The Build and Finished Product
If the wiring on the right side wasn't trying to poke out you would never assume the PSU and the DVD drive are installed. Even with the case now ready to test, the front of the PC-V700-B looks exactly the same as when we started, nice and sleek.
I am glad I didn't get the windowed version honestly. I tried to cable manage in this case and the lack of room behind the tray and the lack of any real places to tie up wiring, things are left sort of hanging as they will on the inside.
The back of the chassis I have issues with. As you notice there isn't a card in the top slot. This is because the slots cut in the tray that accepts the tabs on the card will not allow a card to go in at the top. As much as I tried and adjusted my cards, I could not get one to install in the top two slots.
I was able to do a bit of wire managing with the front I/O wiring at the bottom and all the fans going to one power source, even tied a bit of wiring up behind the hard drive bays, but as for behind the motherboard tray, space was too limited for a 24-pin or multiple GPU power leads.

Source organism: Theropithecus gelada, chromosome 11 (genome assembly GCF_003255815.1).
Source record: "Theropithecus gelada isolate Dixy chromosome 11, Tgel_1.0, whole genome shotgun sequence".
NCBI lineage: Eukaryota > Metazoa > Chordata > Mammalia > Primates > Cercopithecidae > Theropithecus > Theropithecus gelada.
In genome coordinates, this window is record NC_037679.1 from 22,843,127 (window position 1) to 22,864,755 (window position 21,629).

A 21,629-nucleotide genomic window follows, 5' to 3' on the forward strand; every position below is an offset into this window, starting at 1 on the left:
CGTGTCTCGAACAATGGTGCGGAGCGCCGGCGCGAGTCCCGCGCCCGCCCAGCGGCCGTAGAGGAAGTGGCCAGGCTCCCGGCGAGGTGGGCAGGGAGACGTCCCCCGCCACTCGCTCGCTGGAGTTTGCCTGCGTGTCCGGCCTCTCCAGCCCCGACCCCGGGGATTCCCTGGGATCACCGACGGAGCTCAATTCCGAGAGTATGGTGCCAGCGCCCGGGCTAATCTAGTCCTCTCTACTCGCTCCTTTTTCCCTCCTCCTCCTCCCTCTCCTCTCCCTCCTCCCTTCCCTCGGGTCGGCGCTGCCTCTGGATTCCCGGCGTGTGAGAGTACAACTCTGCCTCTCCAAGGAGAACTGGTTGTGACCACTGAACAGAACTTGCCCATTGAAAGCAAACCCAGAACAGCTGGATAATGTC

After getting everything back in place, mostly replacing the side panels by simply snapping them into place, we are now ready to power this case up and see what sort of noise or issues arise.
Once power was applied to the PC-V700-B the chassis comes to life with the blue LED glowing behind the power button and the occasional flash of the red LED for the hard drive activity. With all four fans receiving 12V from the PSU, they were audible at this distance, which is near three feet away from the chassis.